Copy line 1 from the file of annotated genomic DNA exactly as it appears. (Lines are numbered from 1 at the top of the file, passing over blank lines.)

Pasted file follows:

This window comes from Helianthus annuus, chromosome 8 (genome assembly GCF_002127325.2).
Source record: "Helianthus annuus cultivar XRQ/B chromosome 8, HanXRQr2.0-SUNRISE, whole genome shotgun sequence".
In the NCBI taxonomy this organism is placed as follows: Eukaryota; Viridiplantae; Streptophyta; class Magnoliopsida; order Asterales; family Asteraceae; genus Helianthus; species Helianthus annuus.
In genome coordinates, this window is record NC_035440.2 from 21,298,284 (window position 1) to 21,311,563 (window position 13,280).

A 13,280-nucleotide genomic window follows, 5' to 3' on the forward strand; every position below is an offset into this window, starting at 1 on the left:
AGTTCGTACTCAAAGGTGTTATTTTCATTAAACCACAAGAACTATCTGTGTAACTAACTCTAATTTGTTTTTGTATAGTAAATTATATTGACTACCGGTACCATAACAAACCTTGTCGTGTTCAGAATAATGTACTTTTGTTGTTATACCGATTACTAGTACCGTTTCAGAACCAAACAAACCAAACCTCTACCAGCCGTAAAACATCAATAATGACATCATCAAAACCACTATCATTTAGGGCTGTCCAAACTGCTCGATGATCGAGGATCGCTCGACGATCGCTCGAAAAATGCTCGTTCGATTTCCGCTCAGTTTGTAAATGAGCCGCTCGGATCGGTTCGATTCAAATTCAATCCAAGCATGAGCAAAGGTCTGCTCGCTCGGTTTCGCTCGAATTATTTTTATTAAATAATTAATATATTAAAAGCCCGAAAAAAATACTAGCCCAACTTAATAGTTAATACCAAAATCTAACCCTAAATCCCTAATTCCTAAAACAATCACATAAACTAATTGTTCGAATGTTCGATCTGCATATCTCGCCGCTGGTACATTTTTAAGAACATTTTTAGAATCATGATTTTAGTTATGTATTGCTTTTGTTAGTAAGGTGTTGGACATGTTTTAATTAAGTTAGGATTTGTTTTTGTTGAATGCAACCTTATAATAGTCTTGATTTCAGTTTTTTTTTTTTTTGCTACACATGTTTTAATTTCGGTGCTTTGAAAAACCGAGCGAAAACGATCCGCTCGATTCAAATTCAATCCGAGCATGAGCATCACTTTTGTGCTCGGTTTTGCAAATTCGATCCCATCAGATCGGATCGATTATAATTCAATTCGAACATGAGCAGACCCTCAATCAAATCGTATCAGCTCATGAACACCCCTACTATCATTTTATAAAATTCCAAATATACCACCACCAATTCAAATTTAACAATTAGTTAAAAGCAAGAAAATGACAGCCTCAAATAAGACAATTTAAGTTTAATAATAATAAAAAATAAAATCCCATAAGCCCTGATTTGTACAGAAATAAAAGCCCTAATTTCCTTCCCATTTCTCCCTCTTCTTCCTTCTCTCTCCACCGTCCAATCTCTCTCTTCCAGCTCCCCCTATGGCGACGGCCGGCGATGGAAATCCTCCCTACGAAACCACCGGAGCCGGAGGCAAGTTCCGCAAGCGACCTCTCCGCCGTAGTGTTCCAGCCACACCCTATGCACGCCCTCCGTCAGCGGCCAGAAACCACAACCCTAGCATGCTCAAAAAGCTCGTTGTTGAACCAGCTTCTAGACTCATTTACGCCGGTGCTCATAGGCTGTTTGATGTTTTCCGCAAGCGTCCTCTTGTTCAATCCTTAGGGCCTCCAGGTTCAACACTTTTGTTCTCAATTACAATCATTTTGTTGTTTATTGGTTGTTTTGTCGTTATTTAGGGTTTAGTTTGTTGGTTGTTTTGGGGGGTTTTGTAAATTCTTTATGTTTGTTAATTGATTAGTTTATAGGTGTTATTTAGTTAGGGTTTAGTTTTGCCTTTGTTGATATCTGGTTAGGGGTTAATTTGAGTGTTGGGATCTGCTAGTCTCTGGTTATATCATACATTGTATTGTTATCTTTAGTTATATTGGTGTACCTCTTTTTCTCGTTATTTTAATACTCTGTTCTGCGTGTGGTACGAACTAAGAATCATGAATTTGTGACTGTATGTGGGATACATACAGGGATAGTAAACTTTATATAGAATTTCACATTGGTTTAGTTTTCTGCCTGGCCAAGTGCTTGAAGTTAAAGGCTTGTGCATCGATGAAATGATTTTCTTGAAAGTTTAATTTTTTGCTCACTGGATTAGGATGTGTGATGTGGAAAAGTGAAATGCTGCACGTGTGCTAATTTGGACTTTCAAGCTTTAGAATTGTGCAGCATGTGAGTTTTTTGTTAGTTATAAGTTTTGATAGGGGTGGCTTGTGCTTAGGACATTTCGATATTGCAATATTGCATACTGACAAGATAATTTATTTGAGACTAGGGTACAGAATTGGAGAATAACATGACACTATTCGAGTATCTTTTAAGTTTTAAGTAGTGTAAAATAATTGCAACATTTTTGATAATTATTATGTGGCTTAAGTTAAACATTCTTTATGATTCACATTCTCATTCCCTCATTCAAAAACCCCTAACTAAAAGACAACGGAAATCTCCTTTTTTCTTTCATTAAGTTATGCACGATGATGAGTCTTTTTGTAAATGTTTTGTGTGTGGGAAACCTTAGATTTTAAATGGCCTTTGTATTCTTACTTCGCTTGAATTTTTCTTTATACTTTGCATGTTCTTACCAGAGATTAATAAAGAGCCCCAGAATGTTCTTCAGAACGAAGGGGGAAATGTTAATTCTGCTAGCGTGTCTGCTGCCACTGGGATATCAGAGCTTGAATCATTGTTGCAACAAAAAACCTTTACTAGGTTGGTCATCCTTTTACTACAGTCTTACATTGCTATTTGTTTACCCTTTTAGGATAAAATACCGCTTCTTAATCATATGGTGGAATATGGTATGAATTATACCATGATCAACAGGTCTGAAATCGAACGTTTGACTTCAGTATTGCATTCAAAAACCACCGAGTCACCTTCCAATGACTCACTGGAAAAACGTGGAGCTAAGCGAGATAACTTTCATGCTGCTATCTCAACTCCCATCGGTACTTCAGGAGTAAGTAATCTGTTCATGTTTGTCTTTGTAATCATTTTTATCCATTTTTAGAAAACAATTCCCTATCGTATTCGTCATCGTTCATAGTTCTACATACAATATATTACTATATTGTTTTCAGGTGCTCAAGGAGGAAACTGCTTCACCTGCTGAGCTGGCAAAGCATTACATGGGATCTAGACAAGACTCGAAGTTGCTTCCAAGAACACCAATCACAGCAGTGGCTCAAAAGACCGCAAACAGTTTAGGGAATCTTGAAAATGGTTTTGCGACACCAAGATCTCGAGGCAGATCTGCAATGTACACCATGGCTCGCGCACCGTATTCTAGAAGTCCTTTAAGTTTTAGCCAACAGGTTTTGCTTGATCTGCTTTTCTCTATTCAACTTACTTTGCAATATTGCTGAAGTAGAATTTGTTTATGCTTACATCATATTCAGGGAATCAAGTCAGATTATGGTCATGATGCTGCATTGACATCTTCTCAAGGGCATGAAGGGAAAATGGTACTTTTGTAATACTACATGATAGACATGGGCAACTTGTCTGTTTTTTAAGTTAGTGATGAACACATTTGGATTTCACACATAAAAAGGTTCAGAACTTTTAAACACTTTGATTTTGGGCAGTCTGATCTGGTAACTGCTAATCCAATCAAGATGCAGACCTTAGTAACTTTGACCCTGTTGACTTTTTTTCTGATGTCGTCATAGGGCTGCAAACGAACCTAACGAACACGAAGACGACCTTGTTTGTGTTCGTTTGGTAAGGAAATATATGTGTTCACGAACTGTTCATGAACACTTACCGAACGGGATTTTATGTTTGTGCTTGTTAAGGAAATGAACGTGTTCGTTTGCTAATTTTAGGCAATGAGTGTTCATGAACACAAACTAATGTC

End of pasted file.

This window comes from Helianthus annuus, chromosome 8 (genome assembly GCF_002127325.2).